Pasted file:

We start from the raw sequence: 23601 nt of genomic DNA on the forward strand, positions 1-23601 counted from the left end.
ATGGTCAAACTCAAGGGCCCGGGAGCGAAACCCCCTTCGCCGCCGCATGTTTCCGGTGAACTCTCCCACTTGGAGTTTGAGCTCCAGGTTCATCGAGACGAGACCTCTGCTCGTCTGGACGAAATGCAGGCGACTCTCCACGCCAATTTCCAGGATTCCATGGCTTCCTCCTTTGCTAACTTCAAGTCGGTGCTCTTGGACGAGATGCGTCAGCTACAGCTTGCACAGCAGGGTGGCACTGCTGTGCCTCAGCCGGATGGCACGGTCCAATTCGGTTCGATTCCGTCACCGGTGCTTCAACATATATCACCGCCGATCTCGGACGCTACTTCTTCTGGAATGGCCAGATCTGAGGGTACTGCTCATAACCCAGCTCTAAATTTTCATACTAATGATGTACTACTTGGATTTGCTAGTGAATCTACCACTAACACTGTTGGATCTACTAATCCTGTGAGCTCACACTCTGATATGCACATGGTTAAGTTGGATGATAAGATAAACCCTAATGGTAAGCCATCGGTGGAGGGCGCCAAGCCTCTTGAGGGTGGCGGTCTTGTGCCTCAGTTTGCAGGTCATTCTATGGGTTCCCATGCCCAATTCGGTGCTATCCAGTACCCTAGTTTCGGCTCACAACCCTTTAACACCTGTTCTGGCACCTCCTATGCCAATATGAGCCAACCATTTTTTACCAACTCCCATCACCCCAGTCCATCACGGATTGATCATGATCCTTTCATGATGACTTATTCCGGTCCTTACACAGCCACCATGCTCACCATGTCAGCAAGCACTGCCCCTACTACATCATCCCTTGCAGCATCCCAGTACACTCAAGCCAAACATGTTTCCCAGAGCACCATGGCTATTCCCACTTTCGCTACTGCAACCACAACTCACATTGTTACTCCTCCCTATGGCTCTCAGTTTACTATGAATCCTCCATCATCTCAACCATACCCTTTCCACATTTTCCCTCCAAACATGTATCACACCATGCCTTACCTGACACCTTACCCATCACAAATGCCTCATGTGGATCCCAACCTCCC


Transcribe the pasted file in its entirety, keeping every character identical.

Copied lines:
We start from the raw sequence: 23601 nt of genomic DNA on the forward strand, positions 1-23601 counted from the left end.
ATGGTCAAACTCAAGGGCCCGGGAGCGAAACCCCCTTCGCCGCCGCATGTTTCCGGTGAACTCTCCCACTTGGAGTTTGAGCTCCAGGTTCATCGAGACGAGACCTCTGCTCGTCTGGACGAAATGCAGGCGACTCTCCACGCCAATTTCCAGGATTCCATGGCTTCCTCCTTTGCTAACTTCAAGTCGGTGCTCTTGGACGAGATGCGTCAGCTACAGCTTGCACAGCAGGGTGGCACTGCTGTGCCTCAGCCGGATGGCACGGTCCAATTCGGTTCGATTCCGTCACCGGTGCTTCAACATATATCACCGCCGATCTCGGACGCTACTTCTTCTGGAATGGCCAGATCTGAGGGTACTGCTCATAACCCAGCTCTAAATTTTCATACTAATGATGTACTACTTGGATTTGCTAGTGAATCTACCACTAACACTGTTGGATCTACTAATCCTGTGAGCTCACACTCTGATATGCACATGGTTAAGTTGGATGATAAGATAAACCCTAATGGTAAGCCATCGGTGGAGGGCGCCAAGCCTCTTGAGGGTGGCGGTCTTGTGCCTCAGTTTGCAGGTCATTCTATGGGTTCCCATGCCCAATTCGGTGCTATCCAGTACCCTAGTTTCGGCTCACAACCCTTTAACACCTGTTCTGGCACCTCCTATGCCAATATGAGCCAACCATTTTTTACCAACTCCCATCACCCCAGTCCATCACGGATTGATCATGATCCTTTCATGATGACTTATTCCGGTCCTTACACAGCCACCATGCTCACCATGTCAGCAAGCACTGCCCCTACTACATCATCCCTTGCAGCATCCCAGTACACTCAAGCCAAACATGTTTCCCAGAGCACCATGGCTATTCCCACTTTCGCTACTGCAACCACAACTCACATTGTTACTCCTCCCTATGGCTCTCAGTTTACTATGAATCCTCCATCATCTCAACCATACCCTTTCCACATTTTCCCTCCAAACATGTATCACACCATGCCTTACCTGACACCTTACCCATCACAAATGCCTCATGTGGATCCCAACCTCCC